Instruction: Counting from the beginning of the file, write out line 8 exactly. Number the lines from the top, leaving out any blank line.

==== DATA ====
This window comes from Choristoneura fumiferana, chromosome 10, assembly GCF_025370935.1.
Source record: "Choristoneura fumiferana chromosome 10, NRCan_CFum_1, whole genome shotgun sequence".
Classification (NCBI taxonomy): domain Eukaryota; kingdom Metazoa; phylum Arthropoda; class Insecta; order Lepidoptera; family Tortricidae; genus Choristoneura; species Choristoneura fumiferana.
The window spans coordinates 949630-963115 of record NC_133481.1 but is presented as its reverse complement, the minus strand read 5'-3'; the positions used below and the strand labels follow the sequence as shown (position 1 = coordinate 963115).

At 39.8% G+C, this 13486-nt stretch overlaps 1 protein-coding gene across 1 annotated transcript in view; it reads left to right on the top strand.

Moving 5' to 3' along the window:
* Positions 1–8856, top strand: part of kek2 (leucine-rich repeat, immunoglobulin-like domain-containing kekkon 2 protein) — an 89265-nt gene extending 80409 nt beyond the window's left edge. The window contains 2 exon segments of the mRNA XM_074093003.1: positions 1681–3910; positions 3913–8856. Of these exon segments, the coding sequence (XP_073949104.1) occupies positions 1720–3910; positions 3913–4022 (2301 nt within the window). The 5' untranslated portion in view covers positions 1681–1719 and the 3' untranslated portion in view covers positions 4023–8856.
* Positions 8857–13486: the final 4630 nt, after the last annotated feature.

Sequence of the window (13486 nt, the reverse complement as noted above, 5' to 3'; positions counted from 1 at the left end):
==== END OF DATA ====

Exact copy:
* Positions 8857–13486: the final 4630 nt, after the last annotated feature.